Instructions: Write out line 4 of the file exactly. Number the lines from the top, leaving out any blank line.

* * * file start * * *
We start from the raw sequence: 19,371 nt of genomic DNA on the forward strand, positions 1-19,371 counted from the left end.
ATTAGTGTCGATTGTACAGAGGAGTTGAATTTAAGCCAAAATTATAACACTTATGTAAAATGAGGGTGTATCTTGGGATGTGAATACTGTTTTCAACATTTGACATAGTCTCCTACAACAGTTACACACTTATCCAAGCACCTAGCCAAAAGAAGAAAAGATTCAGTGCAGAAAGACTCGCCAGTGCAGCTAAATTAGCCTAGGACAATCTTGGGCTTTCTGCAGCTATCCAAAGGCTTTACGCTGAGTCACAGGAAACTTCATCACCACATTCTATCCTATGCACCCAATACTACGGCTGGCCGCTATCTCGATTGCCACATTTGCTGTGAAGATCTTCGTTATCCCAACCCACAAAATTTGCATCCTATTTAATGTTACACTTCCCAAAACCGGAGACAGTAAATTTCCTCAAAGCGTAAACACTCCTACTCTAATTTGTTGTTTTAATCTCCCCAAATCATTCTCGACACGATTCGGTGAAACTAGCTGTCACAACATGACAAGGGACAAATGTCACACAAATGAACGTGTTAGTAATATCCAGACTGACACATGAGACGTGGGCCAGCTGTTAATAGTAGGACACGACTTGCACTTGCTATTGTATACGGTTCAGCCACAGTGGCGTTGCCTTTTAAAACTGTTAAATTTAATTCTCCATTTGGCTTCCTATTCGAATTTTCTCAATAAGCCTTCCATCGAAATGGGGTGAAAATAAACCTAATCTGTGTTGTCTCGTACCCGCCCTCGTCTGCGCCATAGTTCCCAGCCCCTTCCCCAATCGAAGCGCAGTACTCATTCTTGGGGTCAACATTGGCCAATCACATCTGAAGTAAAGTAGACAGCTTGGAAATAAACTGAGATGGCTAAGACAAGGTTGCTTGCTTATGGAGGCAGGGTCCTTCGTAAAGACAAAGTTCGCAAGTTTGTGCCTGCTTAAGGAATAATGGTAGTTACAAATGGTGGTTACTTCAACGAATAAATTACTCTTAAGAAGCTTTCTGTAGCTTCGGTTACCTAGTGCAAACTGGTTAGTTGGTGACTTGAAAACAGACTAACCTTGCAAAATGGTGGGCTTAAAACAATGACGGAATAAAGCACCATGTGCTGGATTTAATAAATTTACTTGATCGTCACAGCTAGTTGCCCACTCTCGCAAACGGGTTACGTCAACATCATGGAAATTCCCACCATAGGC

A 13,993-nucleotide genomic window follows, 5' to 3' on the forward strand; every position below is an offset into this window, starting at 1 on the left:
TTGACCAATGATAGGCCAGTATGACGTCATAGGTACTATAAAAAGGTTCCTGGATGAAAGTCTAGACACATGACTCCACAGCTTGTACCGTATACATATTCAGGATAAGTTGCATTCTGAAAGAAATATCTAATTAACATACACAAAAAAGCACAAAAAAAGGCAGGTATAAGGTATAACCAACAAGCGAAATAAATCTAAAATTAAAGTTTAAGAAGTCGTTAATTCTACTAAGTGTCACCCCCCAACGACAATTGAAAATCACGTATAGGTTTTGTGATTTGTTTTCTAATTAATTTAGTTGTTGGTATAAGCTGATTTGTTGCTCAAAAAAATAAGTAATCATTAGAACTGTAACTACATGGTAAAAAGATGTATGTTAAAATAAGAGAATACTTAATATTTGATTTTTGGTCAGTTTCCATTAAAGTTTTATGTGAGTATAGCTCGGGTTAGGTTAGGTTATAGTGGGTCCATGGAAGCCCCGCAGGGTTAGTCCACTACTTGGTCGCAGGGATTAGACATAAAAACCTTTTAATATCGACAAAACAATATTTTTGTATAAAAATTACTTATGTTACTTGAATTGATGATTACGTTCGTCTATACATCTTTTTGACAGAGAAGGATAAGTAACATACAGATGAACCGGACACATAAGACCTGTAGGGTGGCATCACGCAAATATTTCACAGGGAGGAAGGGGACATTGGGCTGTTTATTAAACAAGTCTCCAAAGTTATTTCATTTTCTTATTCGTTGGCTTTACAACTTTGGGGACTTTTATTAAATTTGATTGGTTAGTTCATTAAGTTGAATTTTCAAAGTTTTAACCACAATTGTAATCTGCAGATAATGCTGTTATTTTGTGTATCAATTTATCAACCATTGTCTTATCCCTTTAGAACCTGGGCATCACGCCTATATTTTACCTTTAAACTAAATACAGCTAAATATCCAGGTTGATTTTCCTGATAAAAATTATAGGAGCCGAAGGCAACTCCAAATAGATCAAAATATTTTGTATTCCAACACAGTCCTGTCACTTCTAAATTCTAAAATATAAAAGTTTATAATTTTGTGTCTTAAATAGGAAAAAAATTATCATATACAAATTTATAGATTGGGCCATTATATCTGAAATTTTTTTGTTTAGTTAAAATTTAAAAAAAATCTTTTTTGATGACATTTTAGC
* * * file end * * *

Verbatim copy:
TTGACCAATGATAGGCCAGTATGACGTCATAGGTACTATAAAAAGGTTCCTGGATGAAAGTCTAGACACATGACTCCACAGCTTGTACCGTATACATATTCAGGATAAGTTGCATTCTGAAAGAAATATCTAATTAACATACACAAAAAAGCACAAAAAAAGGCAGGTATAAGGTATAACCAACAAGCGAAATAAATCTAAAATTAAAGTTTAAGAAGTCGTTAATTCTACTAAGTGTCACCCCCCAACGACAATTGAAAATCACGTATAGGTTTTGTGATTTGTTTTCTAATTAATTTAGTTGTTGGTATAAGCTGATTTGTTGCTCAAAAAAATAAGTAATCATTAGAACTGTAACTACATGGTAAAAAGATGTATGTTAAAATAAGAGAATACTTAATATTTGATTTTTGGTCAGTTTCCATTAAAGTTTTATGTGAGTATAGCTCGGGTTAGGTTAGGTTATAGTGGGTCCATGGAAGCCCCGCAGGGTTAGTCCACTACTTGGTCGCAGGGATTAGACATAAAAACCTTTTAATATCGACAAAACAATATTTTTGTATAAAAATTACTTATGTTACTTGAATTGATGATTACGTTCGTCTATACATCTTTTTGACAGAGAAGGATAAGTAACATACAGATGAACCGGACACATAAGACCTGTAGGGTGGCATCACGCAAATATTTCACAGGGAGGAAGGGGACATTGGGCTGTTTATTAAACAAGTCTCCAAAGTTATTTCATTTTCTTATTCGTTGGCTTTACAACTTTGGGGACTTTTATTAAATTTGATTGGTTAGTTCATTAAGTTGAATTTTCAAAGTTTTAACCACAATTGTAATCTGCAGATAATGCTGTTATTTTGTGTATCAATTTATCAACCATTGTCTTATCCCTTTAGAACCTGGGCATCACGCCTATATTTTACCTTTAAACTAAATACAGCTAAATATCCAGGTTGATTTTCCTGATAAAAATTATAGGAGCCGAAGGCAACTCCAAATAGATCAAAATATTTTGTATTCCAACACAGTCCTGTCACTTCTAAATTCTAAAATATAAAAGTTTATAATTTTGTGTCTTAAATAGGAAAAAAATTATCATATACAAATTTATAGATTGGGCCATTATATCTGAAATTTTTTTGTTTAGTTAAAATTTAAAAAAAATCTTTTTTGATGACATTTTAGC